How lockdown became one chocolatier’s springboard to digital maturity

Arnould de Wasseige, Chloë Apostolatos / October 2020

Being online has long been a necessity for many retailers, but for others, like 163-year old chocolate brand Neuhaus, it was never as important as their offline stores — until now. The Belgian retailer had already started shifting towards digital since 2017, mostly to drive customers to their physical stores, but as soon as lockdown became a reality, they knew something had to change, and fast.

Having to shut their doors just weeks before Easter — a key moment for any chocolatier — prompted Neuhaus to connect with digital agency Grava to set up a new game plan straight away.

“We don’t believe in three or five-year plans,” says Ignace van Doorselaere, CEO of Neuhaus. “Just two dates matter; tomorrow and eternity. If you can survive the first, you can strive for the latter. Because of this approach, the pandemic didn’t change our business goals, but rather how we went about achieving them.”

Neuhaus lived in the “digital stone age” until the current management team took charge, admits Van Doorselaere. Their first order of business was to source the right people. And that’s exactly what put them in prime position to accelerate their digital growth at a time when many of their competitors stood still.

We don’t believe in three or five-year plans. Just two dates matter; tomorrow and eternity. If you can survive the first, you can strive for the latter.

Follow your customers and automate for their changing behaviour

While many brands wondered how to react to an unprecedented situation, Neuhaus found guidance in their customers. “Having traditionally focused on their offline activities and outsourced their e-commerce efforts, Neuhaus had no choice but to follow their customers online,” says Dennis Kenis of Grava. “This involved a much more hands-on approach.”.

But Neuhaus found that their online audience wanted the same thing as their in-store visitors. Van Doorselaere explains: “What changed is how we reach the customer and how we facilitate their online purchases by allowing them to personalise the presentation of what they buy, for example.”

Automation also played a very important role. With Smart Bidding — which can automatically predict how different bid amounts might impact conversions or conversion value — they were able to focus their marketing budget on customers at a later stage of the shopping journey. “Search and Smart Shopping also gave us an incredible boost in performance while working with the return on advertising spend (ROAS) bid strategies,” adds Van Doorselaere

Adapt your assets to reflect changing circumstances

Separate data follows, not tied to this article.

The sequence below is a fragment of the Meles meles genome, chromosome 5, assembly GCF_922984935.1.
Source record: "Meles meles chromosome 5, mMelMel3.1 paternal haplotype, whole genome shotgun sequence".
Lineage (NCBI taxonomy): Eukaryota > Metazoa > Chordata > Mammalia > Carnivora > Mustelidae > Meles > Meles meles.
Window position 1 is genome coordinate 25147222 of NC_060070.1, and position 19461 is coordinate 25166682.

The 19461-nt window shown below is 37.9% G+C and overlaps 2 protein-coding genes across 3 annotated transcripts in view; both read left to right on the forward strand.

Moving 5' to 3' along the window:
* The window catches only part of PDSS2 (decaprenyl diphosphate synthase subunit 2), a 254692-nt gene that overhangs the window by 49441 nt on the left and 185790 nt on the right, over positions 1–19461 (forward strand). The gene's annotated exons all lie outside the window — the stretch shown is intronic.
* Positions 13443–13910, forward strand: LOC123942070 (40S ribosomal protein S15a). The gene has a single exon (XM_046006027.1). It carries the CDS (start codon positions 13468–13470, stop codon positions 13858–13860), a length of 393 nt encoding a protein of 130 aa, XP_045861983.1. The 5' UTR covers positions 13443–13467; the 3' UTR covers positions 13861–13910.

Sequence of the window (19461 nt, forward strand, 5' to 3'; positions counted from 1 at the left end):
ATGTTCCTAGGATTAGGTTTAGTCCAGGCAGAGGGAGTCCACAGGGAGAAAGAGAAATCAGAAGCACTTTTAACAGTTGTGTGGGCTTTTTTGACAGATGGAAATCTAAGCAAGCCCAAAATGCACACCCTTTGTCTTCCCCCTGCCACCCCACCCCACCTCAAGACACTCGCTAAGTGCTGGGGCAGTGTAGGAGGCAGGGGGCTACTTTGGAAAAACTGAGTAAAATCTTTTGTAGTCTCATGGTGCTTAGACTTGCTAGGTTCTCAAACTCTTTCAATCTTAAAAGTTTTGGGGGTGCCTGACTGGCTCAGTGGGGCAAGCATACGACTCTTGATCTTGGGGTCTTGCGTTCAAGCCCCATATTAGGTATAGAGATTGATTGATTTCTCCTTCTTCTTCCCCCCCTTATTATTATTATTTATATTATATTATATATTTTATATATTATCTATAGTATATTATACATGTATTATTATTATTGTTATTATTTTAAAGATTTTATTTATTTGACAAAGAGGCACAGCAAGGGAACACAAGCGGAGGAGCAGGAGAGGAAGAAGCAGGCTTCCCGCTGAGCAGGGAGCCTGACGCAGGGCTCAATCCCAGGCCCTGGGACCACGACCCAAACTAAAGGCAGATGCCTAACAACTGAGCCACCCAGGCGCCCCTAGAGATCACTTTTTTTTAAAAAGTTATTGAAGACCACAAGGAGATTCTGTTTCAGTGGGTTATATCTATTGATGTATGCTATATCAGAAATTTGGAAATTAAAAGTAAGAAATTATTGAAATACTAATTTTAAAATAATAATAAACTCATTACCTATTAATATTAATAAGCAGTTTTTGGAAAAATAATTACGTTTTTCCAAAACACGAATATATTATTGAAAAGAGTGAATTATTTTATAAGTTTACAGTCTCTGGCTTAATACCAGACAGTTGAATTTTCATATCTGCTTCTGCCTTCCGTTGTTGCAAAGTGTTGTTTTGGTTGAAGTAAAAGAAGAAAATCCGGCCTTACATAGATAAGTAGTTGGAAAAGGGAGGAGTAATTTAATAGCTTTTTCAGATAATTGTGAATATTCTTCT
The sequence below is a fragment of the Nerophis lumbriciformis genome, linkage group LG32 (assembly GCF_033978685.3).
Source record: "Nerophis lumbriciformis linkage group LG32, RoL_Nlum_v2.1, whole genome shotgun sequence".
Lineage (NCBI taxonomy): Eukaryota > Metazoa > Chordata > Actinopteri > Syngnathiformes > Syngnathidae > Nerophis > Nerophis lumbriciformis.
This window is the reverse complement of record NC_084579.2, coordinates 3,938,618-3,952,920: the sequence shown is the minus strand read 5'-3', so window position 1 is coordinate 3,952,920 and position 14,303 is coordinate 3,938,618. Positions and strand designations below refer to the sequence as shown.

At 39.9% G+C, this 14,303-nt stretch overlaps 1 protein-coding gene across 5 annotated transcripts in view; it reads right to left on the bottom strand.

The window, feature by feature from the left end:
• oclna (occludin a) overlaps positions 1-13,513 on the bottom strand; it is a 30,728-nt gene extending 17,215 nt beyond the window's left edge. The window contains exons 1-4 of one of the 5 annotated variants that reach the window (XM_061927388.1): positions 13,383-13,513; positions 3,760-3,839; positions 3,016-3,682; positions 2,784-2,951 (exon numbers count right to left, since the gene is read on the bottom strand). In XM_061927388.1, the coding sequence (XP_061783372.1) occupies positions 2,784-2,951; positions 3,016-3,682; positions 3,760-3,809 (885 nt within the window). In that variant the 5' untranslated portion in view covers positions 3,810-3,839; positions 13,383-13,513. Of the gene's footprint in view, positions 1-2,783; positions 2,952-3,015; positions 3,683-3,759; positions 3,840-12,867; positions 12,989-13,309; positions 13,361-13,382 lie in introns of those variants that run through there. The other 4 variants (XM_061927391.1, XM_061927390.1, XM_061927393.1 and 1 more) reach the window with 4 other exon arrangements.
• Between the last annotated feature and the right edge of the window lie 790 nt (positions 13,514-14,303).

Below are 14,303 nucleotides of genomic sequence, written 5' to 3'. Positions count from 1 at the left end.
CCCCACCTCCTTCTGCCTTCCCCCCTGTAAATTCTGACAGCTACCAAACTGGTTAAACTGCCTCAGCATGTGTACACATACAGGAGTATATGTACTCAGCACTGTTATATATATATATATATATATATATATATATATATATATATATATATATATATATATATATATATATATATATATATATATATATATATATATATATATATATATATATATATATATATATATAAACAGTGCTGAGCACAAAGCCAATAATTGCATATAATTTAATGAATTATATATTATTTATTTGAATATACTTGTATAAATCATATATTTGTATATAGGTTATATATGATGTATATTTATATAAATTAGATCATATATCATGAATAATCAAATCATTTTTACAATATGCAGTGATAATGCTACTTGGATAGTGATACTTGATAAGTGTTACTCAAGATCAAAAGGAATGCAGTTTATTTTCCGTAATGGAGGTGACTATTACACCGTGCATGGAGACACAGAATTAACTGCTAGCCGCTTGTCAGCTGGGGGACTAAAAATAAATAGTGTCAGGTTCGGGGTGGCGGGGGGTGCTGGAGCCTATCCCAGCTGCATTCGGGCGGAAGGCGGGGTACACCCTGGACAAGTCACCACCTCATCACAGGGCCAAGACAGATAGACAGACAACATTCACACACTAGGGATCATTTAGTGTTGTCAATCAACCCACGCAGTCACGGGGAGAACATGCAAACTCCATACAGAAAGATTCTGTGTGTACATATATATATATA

Messaging has always been a priority for Neuhaus, and always reflected the behaviour of their customers. Because of this, the brand knew they had to adapt their digital assets to make their advertising sympathetic to the shifting circumstances of their customers.

As well as information about the product, they added messaging around free delivery and offers of personalisation; features that had become more important during the pandemic as consumers were looking for new ways to share surprises and treats with friends and family.

“In our acceleration,” adds Van Doorselaere, “the main role of Grava and Google was to provide us with great examples of how to do digital advertising, whether it was showcasing our brand through tailored advertising, connecting to our customers with empathetic messaging, or directing our customers to the next touchpoint by inserting the right image at the right time in a video.” Together, the teams adapted all Neuhaus’ creatives to match this advice and the results — a 13X higher ROAS than Easter 2019 — proved that was the right choice.

Have the resources in place to match increased demand

It wasn’t all plain sailing for Neuhaus, however. Production and fulfilment was still set up for offline stores, and after moving online, demand for chocolate at Easter was 12 times higher than what they could sustain. “Our logistics provider couldn't handle twice the demand,” says Van Doorselaere, “never mind 12 times. Our own people, including the management team, went out to help fill boxes, but even then we couldn't keep up with the volume.”

But that’s all part of the journey, and shouldn’t stop brands from moving quickly when they need to. “It’s far too easy for brands to get bogged down in processes and systems, but dead time between decision and execution must be avoided as much as possible,” Van Doorselaere affirms. “You might make a decision today, but it could be 100 days before you can do anything. To accelerate real digital change, you need to find a way to turn that 100 days into 20, or a 20-day turnaround into five. That’s the only way you can accelerate when it matters the most.”

And a recent BCG study of companies over the past four downturns found that there really is no time to waste. Of those surveyed, just 14% were able to increase their profitability and accelerate growth. Those that did acted early, balancing short-term actions with longer-term initiatives to drive advantage and resilience. By investing in growth, and not just cutting costs, business will achieve longer-lasting performance gains.

3 ways to accelerate your digital marketing transformation

  1. Focus on your customers and adapt your messaging to their changing needs and behaviours online.
  2. Use automated tools such as Smart Bidding to make even faster decisions to stay ahead of your competitors.
  3. Have the appropriate resources in place to meet the demand caused by accelerated digital growth.
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